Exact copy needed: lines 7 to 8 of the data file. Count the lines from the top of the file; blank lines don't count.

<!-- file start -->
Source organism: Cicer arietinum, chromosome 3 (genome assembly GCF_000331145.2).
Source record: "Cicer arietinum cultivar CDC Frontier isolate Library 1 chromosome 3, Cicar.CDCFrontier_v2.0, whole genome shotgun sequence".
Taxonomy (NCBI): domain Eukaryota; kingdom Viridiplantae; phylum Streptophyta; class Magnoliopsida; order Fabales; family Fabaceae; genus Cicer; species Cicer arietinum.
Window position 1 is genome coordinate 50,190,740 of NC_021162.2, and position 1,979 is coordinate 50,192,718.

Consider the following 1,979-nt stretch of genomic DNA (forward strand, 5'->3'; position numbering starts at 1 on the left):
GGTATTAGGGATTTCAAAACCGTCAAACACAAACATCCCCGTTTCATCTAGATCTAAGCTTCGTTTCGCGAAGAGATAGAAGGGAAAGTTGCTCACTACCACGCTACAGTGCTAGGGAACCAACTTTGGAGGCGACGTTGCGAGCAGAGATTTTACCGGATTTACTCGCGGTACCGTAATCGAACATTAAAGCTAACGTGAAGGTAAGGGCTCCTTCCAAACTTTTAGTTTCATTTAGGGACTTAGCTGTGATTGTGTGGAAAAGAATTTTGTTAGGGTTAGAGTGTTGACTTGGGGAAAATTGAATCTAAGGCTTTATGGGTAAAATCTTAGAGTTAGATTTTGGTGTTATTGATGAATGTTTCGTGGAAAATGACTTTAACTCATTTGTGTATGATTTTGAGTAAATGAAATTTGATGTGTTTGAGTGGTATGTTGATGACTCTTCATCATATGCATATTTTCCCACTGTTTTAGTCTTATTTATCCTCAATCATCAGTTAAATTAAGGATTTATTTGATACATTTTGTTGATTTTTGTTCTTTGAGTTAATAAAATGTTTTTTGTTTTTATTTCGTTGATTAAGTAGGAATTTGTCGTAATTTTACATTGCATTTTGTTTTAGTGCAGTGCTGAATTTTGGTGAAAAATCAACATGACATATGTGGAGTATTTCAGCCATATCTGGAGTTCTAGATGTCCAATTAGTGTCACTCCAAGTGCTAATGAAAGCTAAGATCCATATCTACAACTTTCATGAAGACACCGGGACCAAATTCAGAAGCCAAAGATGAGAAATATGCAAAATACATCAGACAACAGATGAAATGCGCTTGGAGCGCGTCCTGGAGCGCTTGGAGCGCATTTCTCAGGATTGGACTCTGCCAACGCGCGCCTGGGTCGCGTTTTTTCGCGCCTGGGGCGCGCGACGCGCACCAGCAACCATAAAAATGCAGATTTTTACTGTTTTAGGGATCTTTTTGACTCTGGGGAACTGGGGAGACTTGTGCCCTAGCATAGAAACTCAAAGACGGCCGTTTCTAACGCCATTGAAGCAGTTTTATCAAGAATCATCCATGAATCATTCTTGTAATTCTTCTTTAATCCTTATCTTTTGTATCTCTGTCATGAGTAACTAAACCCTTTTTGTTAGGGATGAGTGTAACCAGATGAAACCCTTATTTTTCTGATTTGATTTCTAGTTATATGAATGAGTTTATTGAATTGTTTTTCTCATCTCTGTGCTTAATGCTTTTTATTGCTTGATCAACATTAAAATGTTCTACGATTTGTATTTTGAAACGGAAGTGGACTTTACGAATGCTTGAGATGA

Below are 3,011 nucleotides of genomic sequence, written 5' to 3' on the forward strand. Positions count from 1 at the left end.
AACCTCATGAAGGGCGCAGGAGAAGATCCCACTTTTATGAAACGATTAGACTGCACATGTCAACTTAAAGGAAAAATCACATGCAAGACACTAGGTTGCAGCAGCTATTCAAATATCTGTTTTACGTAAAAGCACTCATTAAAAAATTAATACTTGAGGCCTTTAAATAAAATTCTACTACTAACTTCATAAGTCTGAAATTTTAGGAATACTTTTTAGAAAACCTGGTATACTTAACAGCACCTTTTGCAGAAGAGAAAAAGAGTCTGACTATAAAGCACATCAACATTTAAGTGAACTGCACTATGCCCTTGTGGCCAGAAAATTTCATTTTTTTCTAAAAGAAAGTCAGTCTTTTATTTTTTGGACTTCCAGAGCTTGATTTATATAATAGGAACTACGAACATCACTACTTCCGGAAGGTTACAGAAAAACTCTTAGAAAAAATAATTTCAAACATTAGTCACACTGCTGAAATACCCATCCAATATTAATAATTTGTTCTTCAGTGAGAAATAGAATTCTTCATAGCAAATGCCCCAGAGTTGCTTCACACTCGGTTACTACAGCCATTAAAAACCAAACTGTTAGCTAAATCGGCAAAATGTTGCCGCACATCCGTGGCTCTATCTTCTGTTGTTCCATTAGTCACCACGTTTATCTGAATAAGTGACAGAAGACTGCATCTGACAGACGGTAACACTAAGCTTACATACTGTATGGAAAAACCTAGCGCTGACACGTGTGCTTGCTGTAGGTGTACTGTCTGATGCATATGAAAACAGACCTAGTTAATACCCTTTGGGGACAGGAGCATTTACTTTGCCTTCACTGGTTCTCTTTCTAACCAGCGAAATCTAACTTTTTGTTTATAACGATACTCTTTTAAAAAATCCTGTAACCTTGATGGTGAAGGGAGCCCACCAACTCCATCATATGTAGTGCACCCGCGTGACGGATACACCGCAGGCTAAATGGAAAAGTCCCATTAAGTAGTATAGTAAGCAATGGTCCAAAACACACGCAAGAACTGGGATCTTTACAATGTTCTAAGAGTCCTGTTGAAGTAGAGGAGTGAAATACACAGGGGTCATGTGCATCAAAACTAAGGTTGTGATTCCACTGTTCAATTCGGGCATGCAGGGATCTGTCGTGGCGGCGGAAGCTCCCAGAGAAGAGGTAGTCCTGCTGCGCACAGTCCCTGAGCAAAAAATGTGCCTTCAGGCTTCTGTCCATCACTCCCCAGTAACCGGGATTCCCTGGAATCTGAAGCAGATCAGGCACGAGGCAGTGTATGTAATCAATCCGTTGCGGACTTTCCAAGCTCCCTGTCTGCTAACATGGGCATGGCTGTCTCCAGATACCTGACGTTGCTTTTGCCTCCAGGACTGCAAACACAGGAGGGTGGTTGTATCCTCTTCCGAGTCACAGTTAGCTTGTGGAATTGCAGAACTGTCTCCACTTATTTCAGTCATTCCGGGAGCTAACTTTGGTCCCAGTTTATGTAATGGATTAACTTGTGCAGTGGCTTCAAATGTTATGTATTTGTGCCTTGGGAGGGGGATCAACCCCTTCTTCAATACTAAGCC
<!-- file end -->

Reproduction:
Below are 3,011 nucleotides of genomic sequence, written 5' to 3' on the forward strand. Positions count from 1 at the left end.
AACCTCATGAAGGGCGCAGGAGAAGATCCCACTTTTATGAAACGATTAGACTGCACATGTCAACTTAAAGGAAAAATCACATGCAAGACACTAGGTTGCAGCAGCTATTCAAATATCTGTTTTACGTAAAAGCACTCATTAAAAAATTAATACTTGAGGCCTTTAAATAAAATTCTACTACTAACTTCATAAGTCTGAAATTTTAGGAATACTTTTTAGAAAACCTGGTATACTTAACAGCACCTTTTGCAGAAGAGAAAAAGAGTCTGACTATAAAGCACATCAACATTTAAGTGAACTGCACTATGCCCTTGTGGCCAGAAAATTTCATTTTTTTCTAAAAGAAAGTCAGTCTTTTATTTTTTGGACTTCCAGAGCTTGATTTATATAATAGGAACTACGAACATCACTACTTCCGGAAGGTTACAGAAAAACTCTTAGAAAAAATAATTTCAAACATTAGTCACACTGCTGAAATACCCATCCAATATTAATAATTTGTTCTTCAGTGAGAAATAGAATTCTTCATAGCAAATGCCCCAGAGTTGCTTCACACTCGGTTACTACAGCCATTAAAAACCAAACTGTTAGCTAAATCGGCAAAATGTTGCCGCACATCCGTGGCTCTATCTTCTGTTGTTCCATTAGTCACCACGTTTATCTGAATAAGTGACAGAAGACTGCATCTGACAGACGGTAACACTAAGCTTACATACTGTATGGAAAAACCTAGCGCTGACACGTGTGCTTGCTGTAGGTGTACTGTCTGATGCATATGAAAACAGACCTAGTTAATACCCTTTGGGGACAGGAGCATTTACTTTGCCTTCACTGGTTCTCTTTCTAACCAGCGAAATCTAACTTTTTGTTTATAACGATACTCTTTTAAAAAATCCTGTAACCTTGATGGTGAAGGGAGCCCACCAACTCCATCATATGTAGTGCACCCGCGTGACGGATACACCGCAGGCTAAATGGAAAAGTCCCATTAAGTAGTATAGTAAGCAATGGTCCAAAACACACGCAAGAACTGGGATCTTTACAATGTTCTAAGAGTCCTGTTGAAGTAGAGGAGTGAAATACACAGGGGTCATGTGCATCAAAACTAAGGTTGTGATTCCACTGTTCAATTCGGGCATGCAGGGATCTGTCGTGGCGGCGGAAGCTCCCAGAGAAGAGGTAGTCCTGCTGCGCACAGTCCCTGAGCAAAAAATGTGCCTTCAGGCTTCTGTCCATCACTCCCCAGTAACCGGGATTCCCTGGAATCTGAAGCAGATCAGGCACGAGGCAGTGTATGTAATCAATCCGTTGCGGACTTTCCAAGCTCCCTGTCTGCTAACATGGGCATGGCTGTCTCCAGATACCTGACGTTGCTTTTGCCTCCAGGACTGCAAACACAGGAGGGTGGTTGTATCCTCTTCCGAGTCACAGTTAGCTTGTGGAATTGCAGAACTGTCTCCACTTATTTCAGTCATTCCGGGAGCTAACTTTGGTCCCAGTTTATGTAATGGATTAACTTGTGCAGTGGCTTCAAATGTTATGTATTTGTGCCTTGGGAGGGGGATCAACCCCTTCTTCAATACTAAGCC